I am realizing how brilliant a thing it is to start with “why” in this Connected Courses kick off week. And many thanks to Mike Wesch, Mimi Ito, and Helen Keegan for getting us started. In a way, starting with “why” means we must start with reflection, something we typically reserve until the end of a project or a course. What a fabulous way to “bring the end forward” as my (now happily retired) colleague Judith Rodby was known to say. “Bringing the end forward” is actually quite challenging in a course (or in life for that matter): you must imagine an end goal while still allowing for emerging ideas and digressions. Knowing the why can support us as we participate in challenging ideas and projects, but too often in school, the why is simply because I need to finish school.
I spent the last couple of weeks thinking a lot about my whys in education. Why do I teach? I certainly started my own higher ed journey with both a less sophisticated (“I just need to finish school”) but also a high stakes why: I had a hope that a college degree would help me out of a terrible marriage and allow me to support myself and two toddlers. “I just need to finish school” can actually turn out to be a profound why. Almost twenty years ago now, my journey started as a sad tale: I was sitting on the floor in the tiny house in Gridley, CA sobbing because my then spouse had not been home in three days, the phone was turned off, I had no gas money—felt completely closed off from the rest of the world. I had these two sleeping toddlers in the other room, content underneath their 101 Dalmatians comforters. I went to my bedroom and pulled out a box of old school stuff, dug through until I found my transcripts and my outdated Chico State catalog, and sat down on the floor. Through tears I flipped through the pages, matching disciplines with coursework I had already completed years before. When I was done, I decided that I could get a degree in English the fastest and believed that somehow with that college degree I’d have a better chance to support myself and these sleeping babies; I never wanted to feel this stuck ever again in my life. The next week, I found a place in Chico we could afford and moved back so I could be closer to my family and their support. When my daughter, Ashley, started Kindergarten that fall, I started Chico State–fall of 1995–and never looked back. A BA, an MA, a PhD, a tenure-track job in my hometown, a new marriage, and happily grown children twenty years later, affords me the gift of time…to think about new “whys.” This gift of time–time to think, time to reflect–is such a privilege.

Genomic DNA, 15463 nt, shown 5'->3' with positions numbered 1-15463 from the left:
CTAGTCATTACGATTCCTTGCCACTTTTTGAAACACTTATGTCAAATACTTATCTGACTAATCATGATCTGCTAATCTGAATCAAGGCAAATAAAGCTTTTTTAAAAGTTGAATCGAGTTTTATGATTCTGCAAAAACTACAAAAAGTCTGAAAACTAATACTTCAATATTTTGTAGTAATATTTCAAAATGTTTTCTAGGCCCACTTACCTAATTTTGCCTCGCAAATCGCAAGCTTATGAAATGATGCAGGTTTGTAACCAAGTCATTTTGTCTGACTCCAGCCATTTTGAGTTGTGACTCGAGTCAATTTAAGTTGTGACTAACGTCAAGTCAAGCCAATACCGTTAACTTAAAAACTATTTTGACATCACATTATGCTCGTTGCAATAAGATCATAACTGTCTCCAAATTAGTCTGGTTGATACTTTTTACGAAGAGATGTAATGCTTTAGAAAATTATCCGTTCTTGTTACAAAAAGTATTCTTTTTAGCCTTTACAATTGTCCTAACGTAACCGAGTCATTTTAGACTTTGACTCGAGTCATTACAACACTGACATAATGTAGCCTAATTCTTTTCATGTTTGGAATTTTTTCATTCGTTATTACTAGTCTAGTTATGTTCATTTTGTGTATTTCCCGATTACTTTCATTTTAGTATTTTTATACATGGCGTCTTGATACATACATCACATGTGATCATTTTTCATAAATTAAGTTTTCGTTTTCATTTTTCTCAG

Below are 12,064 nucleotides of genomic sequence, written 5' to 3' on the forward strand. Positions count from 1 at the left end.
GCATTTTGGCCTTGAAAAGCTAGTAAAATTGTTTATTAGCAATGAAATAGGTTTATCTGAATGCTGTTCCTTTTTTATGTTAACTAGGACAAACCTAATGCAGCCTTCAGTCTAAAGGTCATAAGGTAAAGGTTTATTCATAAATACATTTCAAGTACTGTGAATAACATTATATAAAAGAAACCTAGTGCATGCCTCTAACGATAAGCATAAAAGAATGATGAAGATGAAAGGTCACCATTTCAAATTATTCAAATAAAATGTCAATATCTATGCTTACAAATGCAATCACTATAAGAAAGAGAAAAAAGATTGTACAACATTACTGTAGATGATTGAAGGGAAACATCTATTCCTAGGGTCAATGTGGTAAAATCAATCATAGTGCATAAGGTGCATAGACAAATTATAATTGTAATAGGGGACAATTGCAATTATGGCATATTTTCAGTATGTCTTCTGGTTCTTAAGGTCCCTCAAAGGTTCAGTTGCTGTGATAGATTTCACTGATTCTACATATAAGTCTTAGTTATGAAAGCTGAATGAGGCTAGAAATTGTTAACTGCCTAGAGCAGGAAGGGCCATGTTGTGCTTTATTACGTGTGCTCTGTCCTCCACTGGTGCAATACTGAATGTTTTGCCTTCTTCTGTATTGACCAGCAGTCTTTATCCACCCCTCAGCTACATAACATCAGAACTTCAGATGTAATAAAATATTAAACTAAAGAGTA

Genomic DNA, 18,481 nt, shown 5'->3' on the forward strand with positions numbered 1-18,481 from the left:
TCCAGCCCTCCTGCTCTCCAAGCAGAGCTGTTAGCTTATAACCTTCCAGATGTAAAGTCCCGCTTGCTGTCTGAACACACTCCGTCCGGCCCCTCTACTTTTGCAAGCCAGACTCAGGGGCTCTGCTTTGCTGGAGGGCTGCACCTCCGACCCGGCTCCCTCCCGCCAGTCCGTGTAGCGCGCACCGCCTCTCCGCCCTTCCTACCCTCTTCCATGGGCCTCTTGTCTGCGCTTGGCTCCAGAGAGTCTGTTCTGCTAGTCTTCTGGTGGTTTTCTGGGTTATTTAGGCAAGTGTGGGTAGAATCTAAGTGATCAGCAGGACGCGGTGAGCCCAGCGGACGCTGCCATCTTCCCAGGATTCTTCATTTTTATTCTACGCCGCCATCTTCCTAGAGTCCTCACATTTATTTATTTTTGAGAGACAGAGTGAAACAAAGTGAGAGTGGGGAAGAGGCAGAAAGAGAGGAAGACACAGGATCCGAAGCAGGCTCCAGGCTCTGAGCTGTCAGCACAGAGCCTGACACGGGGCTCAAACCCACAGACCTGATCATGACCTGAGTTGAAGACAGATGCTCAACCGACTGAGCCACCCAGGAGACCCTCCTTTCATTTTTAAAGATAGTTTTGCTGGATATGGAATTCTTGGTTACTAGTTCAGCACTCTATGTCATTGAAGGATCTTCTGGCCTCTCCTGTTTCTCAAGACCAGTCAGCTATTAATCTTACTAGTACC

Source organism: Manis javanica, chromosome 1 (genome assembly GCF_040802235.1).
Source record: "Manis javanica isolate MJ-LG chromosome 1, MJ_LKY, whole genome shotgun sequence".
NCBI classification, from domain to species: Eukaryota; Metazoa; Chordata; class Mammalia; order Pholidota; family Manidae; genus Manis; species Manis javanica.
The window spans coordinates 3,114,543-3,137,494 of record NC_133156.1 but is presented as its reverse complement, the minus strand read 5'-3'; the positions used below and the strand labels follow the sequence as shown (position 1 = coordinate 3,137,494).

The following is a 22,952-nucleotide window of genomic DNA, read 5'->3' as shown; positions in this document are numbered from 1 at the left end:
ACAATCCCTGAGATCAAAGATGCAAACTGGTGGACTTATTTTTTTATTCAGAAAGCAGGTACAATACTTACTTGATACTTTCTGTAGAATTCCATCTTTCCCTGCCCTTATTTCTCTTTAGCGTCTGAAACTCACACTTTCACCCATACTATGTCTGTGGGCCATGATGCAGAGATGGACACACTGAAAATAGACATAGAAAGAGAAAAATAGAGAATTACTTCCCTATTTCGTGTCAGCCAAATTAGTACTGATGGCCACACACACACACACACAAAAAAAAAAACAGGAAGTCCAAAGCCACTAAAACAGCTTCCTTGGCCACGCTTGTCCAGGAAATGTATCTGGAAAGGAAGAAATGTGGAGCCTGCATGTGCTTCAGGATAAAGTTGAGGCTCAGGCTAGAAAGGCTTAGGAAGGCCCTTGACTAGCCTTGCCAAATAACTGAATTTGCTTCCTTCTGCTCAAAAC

So, why do I teach? I teach because day after day I get to see the generous work students do for us. They take our (often) confusing assignments and our attempts to create a space for learning, and they generously try them on–write, talk, play, and even forgive us for our failed efforts at this thing we call higher education. And in the moments when they stop doing the work of higher ed for me and do the work for their own goals for learning, they always blow me away. I get to learn from these amazing humans every day and I am so grateful that students are willing to produce and share their creations with us. How could you NOT want to teach, when you get to witness work like this:
Amanda Haydon’s vlog synthesis after a couple of weeks reading about open access:
My freshman, Matt Mulholland, has an amazing blog this week about gaming.
The films freshmen have created about digital culture:
Stormie’s film looks at the “production” of our persona/identity.
This film from Larly Lee and his team asks how you will use this powerful platform known as the web:
Anthony Miranda’s film gives us a hopeful view of education and some fabulous educators:
Why do I teach? Because hanging out in a life of academia will always be an amazing thing to a first-generation college student like me. But more importantly, see examples above. ^ Students. They rule.